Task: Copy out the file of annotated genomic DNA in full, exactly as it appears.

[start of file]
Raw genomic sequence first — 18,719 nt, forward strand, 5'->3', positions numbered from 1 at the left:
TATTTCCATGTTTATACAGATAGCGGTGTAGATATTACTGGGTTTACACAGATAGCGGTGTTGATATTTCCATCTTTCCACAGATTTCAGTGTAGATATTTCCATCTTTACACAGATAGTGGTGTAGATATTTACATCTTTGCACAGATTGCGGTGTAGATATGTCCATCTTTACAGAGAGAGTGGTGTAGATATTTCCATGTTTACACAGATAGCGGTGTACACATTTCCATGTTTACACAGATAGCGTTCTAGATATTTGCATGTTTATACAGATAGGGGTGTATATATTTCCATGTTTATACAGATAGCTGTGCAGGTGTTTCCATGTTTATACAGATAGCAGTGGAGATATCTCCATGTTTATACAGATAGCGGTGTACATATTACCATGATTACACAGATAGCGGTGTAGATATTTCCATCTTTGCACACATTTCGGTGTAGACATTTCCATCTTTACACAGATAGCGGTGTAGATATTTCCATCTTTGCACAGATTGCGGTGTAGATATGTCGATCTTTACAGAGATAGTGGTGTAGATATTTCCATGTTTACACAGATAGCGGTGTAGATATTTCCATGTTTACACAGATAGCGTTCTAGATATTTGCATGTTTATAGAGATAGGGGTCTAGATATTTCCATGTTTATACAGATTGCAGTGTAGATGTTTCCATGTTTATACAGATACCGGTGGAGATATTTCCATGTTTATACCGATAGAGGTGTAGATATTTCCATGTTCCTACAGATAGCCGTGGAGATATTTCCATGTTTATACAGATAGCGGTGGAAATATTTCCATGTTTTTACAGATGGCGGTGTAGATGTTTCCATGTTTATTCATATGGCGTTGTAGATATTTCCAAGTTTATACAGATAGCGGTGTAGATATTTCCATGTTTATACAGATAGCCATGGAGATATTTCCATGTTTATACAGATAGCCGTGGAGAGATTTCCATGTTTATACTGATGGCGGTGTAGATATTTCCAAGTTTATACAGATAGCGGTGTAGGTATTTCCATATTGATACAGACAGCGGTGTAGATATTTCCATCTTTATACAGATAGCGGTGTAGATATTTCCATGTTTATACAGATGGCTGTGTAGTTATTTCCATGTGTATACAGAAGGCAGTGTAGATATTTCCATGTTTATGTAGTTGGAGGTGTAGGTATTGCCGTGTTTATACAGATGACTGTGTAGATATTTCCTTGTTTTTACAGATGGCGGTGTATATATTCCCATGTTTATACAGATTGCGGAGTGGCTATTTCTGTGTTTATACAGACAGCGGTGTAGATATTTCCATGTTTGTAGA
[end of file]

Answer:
Raw genomic sequence first — 18,719 nt, forward strand, 5'->3', positions numbered from 1 at the left:
TATTTCCATGTTTATACAGATAGCGGTGTAGATATTACTGGGTTTACACAGATAGCGGTGTTGATATTTCCATCTTTCCACAGATTTCAGTGTAGATATTTCCATCTTTACACAGATAGTGGTGTAGATATTTACATCTTTGCACAGATTGCGGTGTAGATATGTCCATCTTTACAGAGAGAGTGGTGTAGATATTTCCATGTTTACACAGATAGCGGTGTACACATTTCCATGTTTACACAGATAGCGTTCTAGATATTTGCATGTTTATACAGATAGGGGTGTATATATTTCCATGTTTATACAGATAGCTGTGCAGGTGTTTCCATGTTTATACAGATAGCAGTGGAGATATCTCCATGTTTATACAGATAGCGGTGTACATATTACCATGATTACACAGATAGCGGTGTAGATATTTCCATCTTTGCACACATTTCGGTGTAGACATTTCCATCTTTACACAGATAGCGGTGTAGATATTTCCATCTTTGCACAGATTGCGGTGTAGATATGTCGATCTTTACAGAGATAGTGGTGTAGATATTTCCATGTTTACACAGATAGCGGTGTAGATATTTCCATGTTTACACAGATAGCGTTCTAGATATTTGCATGTTTATAGAGATAGGGGTCTAGATATTTCCATGTTTATACAGATTGCAGTGTAGATGTTTCCATGTTTATACAGATACCGGTGGAGATATTTCCATGTTTATACCGATAGAGGTGTAGATATTTCCATGTTCCTACAGATAGCCGTGGAGATATTTCCATGTTTATACAGATAGCGGTGGAAATATTTCCATGTTTTTACAGATGGCGGTGTAGATGTTTCCATGTTTATTCATATGGCGTTGTAGATATTTCCAAGTTTATACAGATAGCGGTGTAGATATTTCCATGTTTATACAGATAGCCATGGAGATATTTCCATGTTTATACAGATAGCCGTGGAGAGATTTCCATGTTTATACTGATGGCGGTGTAGATATTTCCAAGTTTATACAGATAGCGGTGTAGGTATTTCCATATTGATACAGACAGCGGTGTAGATATTTCCATCTTTATACAGATAGCGGTGTAGATATTTCCATGTTTATACAGATGGCTGTGTAGTTATTTCCATGTGTATACAGAAGGCAGTGTAGATATTTCCATGTTTATGTAGTTGGAGGTGTAGGTATTGCCGTGTTTATACAGATGACTGTGTAGATATTTCCTTGTTTTTACAGATGGCGGTGTATATATTCCCATGTTTATACAGATTGCGGAGTGGCTATTTCTGTGTTTATACAGACAGCGGTGTAGATATTTCCATGTTTGTAGA